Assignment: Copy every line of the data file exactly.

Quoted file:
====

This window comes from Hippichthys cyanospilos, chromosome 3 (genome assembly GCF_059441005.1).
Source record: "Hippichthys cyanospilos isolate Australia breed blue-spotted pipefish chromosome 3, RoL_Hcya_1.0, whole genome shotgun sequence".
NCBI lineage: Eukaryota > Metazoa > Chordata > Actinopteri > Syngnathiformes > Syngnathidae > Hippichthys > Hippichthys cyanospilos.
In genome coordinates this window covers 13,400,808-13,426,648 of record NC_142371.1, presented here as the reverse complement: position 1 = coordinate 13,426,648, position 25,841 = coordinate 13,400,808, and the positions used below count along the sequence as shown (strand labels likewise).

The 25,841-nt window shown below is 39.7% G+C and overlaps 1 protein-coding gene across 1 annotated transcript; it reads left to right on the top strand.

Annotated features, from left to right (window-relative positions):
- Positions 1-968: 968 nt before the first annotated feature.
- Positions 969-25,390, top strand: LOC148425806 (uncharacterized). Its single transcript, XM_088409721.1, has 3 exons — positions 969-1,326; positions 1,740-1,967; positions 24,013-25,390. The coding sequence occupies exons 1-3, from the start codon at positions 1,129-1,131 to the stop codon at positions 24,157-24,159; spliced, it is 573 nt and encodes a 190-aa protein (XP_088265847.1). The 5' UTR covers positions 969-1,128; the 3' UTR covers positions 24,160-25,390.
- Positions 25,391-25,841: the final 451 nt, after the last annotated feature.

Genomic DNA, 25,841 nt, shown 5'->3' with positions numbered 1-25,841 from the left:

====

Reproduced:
This window comes from Hippichthys cyanospilos, chromosome 3 (genome assembly GCF_059441005.1).
Source record: "Hippichthys cyanospilos isolate Australia breed blue-spotted pipefish chromosome 3, RoL_Hcya_1.0, whole genome shotgun sequence".
NCBI lineage: Eukaryota > Metazoa > Chordata > Actinopteri > Syngnathiformes > Syngnathidae > Hippichthys > Hippichthys cyanospilos.
In genome coordinates this window covers 13,400,808-13,426,648 of record NC_142371.1, presented here as the reverse complement: position 1 = coordinate 13,426,648, position 25,841 = coordinate 13,400,808, and the positions used below count along the sequence as shown (strand labels likewise).

The 25,841-nt window shown below is 39.7% G+C and overlaps 1 protein-coding gene across 1 annotated transcript; it reads left to right on the top strand.

Annotated features, from left to right (window-relative positions):
- Positions 1-968: 968 nt before the first annotated feature.
- Positions 969-25,390, top strand: LOC148425806 (uncharacterized). Its single transcript, XM_088409721.1, has 3 exons — positions 969-1,326; positions 1,740-1,967; positions 24,013-25,390. The coding sequence occupies exons 1-3, from the start codon at positions 1,129-1,131 to the stop codon at positions 24,157-24,159; spliced, it is 573 nt and encodes a 190-aa protein (XP_088265847.1). The 5' UTR covers positions 969-1,128; the 3' UTR covers positions 24,160-25,390.
- Positions 25,391-25,841: the final 451 nt, after the last annotated feature.

Genomic DNA, 25,841 nt, shown 5'->3' with positions numbered 1-25,841 from the left: